Making sense of and comparing university degrees in Switzerland, the US and the UK

This well-written article, ‘BA? Liz? Or Diplôme’, by Kim Hays, an American living in Switzerland, was published in March 2001 in ‘Swiss News’ magazine. In a recent email exchange, she explains that very little has changed since then. “As far as I can tell, the only truly outdated bit is that Swiss universities no longer provide a degree called a Lizenziat.  As part of trying to make the European degree process conform, they now offer a three-year BA (which is not considered a final degree, as it would be in the US or the UK, but only an interim degree or Grundstudium) and a two-year MA, which follows the BA at the same university. In the US, as you probably know, you have to go through a whole new application process and new standardized exams in order to study for a Master’s degree, and it is rarely completed at the same university as the BA.”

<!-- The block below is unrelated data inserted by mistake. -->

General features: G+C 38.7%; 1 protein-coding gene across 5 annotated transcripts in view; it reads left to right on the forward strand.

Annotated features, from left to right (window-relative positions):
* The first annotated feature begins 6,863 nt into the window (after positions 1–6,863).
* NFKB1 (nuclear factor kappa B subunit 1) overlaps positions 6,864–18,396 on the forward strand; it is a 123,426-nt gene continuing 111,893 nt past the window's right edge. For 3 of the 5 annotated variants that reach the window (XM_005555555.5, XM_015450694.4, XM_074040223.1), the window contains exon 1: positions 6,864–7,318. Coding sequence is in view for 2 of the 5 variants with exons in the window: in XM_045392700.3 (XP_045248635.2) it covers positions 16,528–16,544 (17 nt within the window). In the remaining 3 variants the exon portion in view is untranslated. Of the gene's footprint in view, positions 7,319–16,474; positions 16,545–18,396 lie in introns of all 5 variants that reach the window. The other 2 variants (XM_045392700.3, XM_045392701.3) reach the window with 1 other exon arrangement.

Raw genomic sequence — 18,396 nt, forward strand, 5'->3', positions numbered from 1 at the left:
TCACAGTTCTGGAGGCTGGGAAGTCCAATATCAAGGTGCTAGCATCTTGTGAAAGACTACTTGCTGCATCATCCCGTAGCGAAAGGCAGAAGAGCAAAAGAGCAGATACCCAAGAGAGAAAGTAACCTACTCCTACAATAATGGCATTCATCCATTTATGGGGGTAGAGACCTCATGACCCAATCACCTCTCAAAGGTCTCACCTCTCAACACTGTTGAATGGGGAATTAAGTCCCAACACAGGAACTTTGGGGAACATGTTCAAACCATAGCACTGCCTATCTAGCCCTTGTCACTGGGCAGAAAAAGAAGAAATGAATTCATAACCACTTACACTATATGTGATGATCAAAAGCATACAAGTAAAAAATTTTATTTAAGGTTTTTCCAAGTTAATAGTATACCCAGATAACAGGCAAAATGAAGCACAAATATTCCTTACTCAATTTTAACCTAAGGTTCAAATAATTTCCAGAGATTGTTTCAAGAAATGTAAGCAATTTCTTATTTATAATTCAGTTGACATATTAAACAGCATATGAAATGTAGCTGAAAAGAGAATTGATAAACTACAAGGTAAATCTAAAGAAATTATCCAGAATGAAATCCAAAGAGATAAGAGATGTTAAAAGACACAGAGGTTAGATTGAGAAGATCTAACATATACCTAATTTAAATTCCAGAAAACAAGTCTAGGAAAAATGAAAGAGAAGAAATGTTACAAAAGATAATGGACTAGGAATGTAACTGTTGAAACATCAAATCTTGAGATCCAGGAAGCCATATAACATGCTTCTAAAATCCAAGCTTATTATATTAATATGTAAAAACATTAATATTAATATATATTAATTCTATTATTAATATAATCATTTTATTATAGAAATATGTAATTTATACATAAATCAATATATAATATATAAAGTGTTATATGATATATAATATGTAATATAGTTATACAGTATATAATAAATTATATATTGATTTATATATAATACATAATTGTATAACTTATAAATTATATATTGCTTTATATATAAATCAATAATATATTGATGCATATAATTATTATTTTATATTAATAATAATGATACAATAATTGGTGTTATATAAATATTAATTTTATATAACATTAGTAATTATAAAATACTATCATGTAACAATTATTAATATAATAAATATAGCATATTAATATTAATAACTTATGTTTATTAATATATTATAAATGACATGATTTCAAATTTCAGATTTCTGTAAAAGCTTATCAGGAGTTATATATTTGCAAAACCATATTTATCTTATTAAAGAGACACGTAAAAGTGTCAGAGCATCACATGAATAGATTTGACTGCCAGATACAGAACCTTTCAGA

BA? Liz? Or Diplôme

Making sense of university degrees in Switzerland

by Kim Hays

With a Bachelor of Arts (BA) degree in English from New England liberal arts college, a young American living in Switzerland decided to continue his English studies at the University of Zurich. To his dismay, the university refused to give him more than three semesters of credit for his entire college education.

According to Reka Polgar, who works for the Central Office of Swiss Universities, this is not surprising. Many universities in the German-speaking part of Switzerland do not even give one semester’s credit for an American BA but instead treat it as the equivalent of a Matura (Maturité), the qualification received by pupils when they complete a form of secondary school called Gymnasium (Gymnase).